Provisional figures between 3 January, 2019 and 1 January, 2021 point to 613,197 deaths in England and Wales, 14 percent above the previous five-year average (537,579). The BBC calculated that, adding to the figures from Scotland and Northern Ireland, published in part, the overall figure for the UK is close to 697,000 deaths, with an excess of 91,000 deaths, equivalent to a 15 percent rise, the largest increase in a 12-month period since 1940.

The figures are still provisional because there is a delay between deaths and their registration, which may affect the figures at the end of December, but confirm a significant increase in excess mortality in 2020 that was only observed before in 1918, due to the pandemic of the "Spanish Flu", and then in 1940, shortly after the start of World War II. Excess mortality amounts to all deaths recorded in one year and compared the value with the average of the last five years, being considered the best indicator to assess the impact on mortality because it includes deaths that may have been an indirect consequence of the pandemic, such as lack of medical care or socio-economic problems.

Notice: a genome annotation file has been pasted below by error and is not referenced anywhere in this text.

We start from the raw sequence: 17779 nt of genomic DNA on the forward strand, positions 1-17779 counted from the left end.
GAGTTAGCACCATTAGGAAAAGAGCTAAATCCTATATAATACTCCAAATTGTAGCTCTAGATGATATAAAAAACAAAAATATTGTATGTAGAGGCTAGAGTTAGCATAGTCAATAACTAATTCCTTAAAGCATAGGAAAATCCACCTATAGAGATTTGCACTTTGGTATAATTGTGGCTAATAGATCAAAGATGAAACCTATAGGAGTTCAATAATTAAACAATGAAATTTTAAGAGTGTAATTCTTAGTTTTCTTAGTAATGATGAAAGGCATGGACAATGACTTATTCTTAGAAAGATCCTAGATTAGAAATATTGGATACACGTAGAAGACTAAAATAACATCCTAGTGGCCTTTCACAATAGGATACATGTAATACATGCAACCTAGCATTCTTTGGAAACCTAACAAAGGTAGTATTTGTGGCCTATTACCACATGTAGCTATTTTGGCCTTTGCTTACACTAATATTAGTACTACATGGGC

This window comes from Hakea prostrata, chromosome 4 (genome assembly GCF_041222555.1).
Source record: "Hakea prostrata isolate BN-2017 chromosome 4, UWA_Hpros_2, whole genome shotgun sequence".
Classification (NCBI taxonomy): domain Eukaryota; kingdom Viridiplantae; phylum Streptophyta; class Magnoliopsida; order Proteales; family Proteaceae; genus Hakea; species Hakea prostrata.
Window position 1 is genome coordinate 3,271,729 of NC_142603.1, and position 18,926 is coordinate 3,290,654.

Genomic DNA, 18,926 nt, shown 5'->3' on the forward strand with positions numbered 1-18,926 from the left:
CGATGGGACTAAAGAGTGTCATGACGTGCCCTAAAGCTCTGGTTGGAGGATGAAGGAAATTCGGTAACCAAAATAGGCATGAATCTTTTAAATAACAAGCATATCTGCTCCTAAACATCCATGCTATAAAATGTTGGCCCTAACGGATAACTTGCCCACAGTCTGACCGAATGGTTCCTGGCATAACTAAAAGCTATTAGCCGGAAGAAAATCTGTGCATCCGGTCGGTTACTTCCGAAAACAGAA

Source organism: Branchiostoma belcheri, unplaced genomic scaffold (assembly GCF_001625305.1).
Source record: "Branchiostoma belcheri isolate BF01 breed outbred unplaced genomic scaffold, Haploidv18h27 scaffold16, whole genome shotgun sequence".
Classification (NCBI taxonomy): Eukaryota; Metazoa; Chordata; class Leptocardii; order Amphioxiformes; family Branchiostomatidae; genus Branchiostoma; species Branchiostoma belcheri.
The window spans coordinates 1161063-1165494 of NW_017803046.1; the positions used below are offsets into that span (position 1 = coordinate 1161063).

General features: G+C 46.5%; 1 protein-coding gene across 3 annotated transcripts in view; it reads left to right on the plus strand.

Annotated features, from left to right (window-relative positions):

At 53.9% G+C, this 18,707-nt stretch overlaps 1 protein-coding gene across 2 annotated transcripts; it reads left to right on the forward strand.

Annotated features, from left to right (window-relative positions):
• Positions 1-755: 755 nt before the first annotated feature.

Richard Murray, director of the King's Fund, a research institution specializing in health issues, commented that the UK has one of the highest excess mortality rates in the world per million inhabitants. "In a pandemic, mistakes cost lives. Decisions to go into confinement have been slow and the government has not learned from past mistakes or from the experiences of other countries. Like many countries, the UK was ill-prepared for this type of pandemic," he said, quoted by the BBC. The British government was criticized for not earlier declaring the decision to go into lockdown in March 2020 to halt the spread of the coronavirus and the same happened with the current confinement, which began last week after the Festive Christmas period. According to the latest official figures, the UK has counted 81,960 deaths of infected people since the beginning of the pandemic, but the balance rate rises to 82,624 when cases whose death certificates refer to the new coronavirus as a contributing factor are added.